Hafiz: Ghazal 40 "Thanks be to God..." (From Persian)

Ghazal 40: "Thanks be to God..." 
By Hafiz
Translated by A.Z. Foreman

Thanks be to God that at long last the wine-shop's door  
  Is open, since it's what I'm longing, headed for.
The jars are clamoring, bubbling with intoxication.  
  The wine they hold is real and not a metaphor.1
It brings me drunkenness and pride and dissipation  
  I bring my helplessness, and desperate need for more.
A secret I've not told to others, nor will tell,  
  I'll tell my Friend. With him a secret is secure.
It's no short story. It describes each twist and turn  
  In my beloved's hair. For lovers have much lore.
Majnún's heart fell for Layla's curls,2 as King Mahmoud's  
  Face fell at slave Ayáz's feet forevermore.3
I, like a hawk, have sealed my eyes to all this world,  
  To catch sight of your face, the beauty I adore.
Whoever wanders in the Ka'ba of your street,  
  Your eyebrow is the Qibla he must pray before. 
          Friends who would know why humbled Hafiz' heart is burning,
    Ask candles why they melt about a burning core.


1 - As Wheeler Thackston writes in A Millennium of Classical Persian Poetry:
One of the major difficulties Persian poetry poses to the novice reader lies in the pervasion of poetry by mysticism. Fairly early in the game the mystics found that they could "express the ineffable" in poetry much better than in prose. Usurping the whole of the poetic vocabulary that had been built up by that time, they imbued every word with mystical signification. What had begun as liquid wine with alcoholic content became the "wine of union with the godhead" on which the mystic is "eternally drunk." Beautiful young cupbearers with whom one might like to dally became shāhids, "bearers of witness" to the dazzling beauty of that-which-truly-exists. After the mystics had wrought their influence on the tradition, every word of the poetic vocabulary had acquired such "clouds" of associated meaning from lyricism and mysticism that the two strains merged into one. Of course some poets wrote poetry that is overtly and unmistakably mystical and "Sufi." It is much more difficult to identify poetry that is not mystical. It is useless to ask, for instance, whether Hāfiz's poetry is "Sufi poetry" or not. The fact is that in the fourteenth century it was impossible to write a ghazal that did not reverberate with mystical overtones forced on it by the poetic vocabulary itself.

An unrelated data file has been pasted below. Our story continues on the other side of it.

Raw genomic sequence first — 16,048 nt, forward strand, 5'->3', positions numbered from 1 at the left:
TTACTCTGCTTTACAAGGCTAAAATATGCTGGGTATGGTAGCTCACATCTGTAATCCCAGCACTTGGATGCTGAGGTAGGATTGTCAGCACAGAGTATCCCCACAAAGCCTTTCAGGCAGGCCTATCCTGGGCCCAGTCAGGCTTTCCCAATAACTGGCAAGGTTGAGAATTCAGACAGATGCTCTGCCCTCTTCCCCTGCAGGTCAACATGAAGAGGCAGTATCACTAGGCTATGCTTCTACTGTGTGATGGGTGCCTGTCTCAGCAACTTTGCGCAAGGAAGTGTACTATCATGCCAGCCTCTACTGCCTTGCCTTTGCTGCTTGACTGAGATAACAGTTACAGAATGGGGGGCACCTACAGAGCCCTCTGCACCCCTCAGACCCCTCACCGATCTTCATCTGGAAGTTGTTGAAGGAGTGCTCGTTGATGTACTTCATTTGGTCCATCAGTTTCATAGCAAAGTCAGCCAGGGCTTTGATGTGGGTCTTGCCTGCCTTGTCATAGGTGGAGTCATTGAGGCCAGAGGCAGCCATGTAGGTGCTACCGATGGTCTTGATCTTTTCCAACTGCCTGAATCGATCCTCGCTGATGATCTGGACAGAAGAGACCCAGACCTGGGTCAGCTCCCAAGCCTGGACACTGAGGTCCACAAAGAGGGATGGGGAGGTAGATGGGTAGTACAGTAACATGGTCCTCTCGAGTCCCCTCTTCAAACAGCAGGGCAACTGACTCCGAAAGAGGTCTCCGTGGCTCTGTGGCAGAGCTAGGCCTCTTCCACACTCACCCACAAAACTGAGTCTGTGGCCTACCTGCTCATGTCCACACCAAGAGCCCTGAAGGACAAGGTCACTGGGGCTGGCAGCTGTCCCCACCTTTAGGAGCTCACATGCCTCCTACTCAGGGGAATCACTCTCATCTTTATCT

It is for this reason that Hafiz might feel he had reason to go so far as to explicitly state that the wine here is not a metaphor. He short-circuits the mystical tradition by acknowledging, and negating it.
It is not easy to pinpoint what, exactly, distinguishes Hafiz from his contemporaries and predecessors. My sense is that Hafiz, somewhat like Pushkin, inherited a tradition that happened to accord with his own temperament and needs, as well as his time and place, so perfectly that all of that tradition's conventions came more naturally to him than to his predecessors, and he was thus able to breathe great freshness and scope into a storehouse of ideas that were in and of themselves neither new nor unique to him. Heterodoxy is praised and vaunted in the ghazal, but Hafiz was heterodox. Likewise wine is praised as a matter of tradition, but Hafiz really did love wine that much. And so forth. Then again, given that there isn't much about Hafiz' life that we can know other than what clues in his own poems tell us, I may be open to the charge of circular reasoning there.
On this point, there are two things worth mentioning here with regard to the poem at hand. First, Hafiz likes wine. Though the theme of wine-drinking, real or metaphorical, was not new to Persian poetry, no poet before Hafiz had made wine (both real and not) and the bacchanalian scene such an integral, constant and almost obsessive part of his verse. Second: Hafiz likes sticking it to The Man when he can get away with it. His poetry is full of verses and even whole poems which blast or mock the religious establishment, which he seems to have viewed as laden with hypocrisy. While antinomianism and anti-clericalism likewise had long been part of the ghazal tradition (and indeed can be shown to have Sufi origins), it is generally agreed that in no other medieval Persian poet of his time or earlier do we find so much verse devoted to unmasking pietism, poking fun at the hypocrisy of religious authorities, and scandalizing orthodox sensibilities by praising what is normally disreputable, and casting aspersions on what is normally revered. Lines that flaunt their deviance or impiety, or indulge in wanton profanation of the sacred in Hafiz' work seem less the usual dutiful and fashionable flirtations with heterodoxy of other poets, and more chosen for their shock-value. Demystifying a normally mystically-tinted beverage would also seem to be quite in keeping with this aspect of Hafiz' temperament.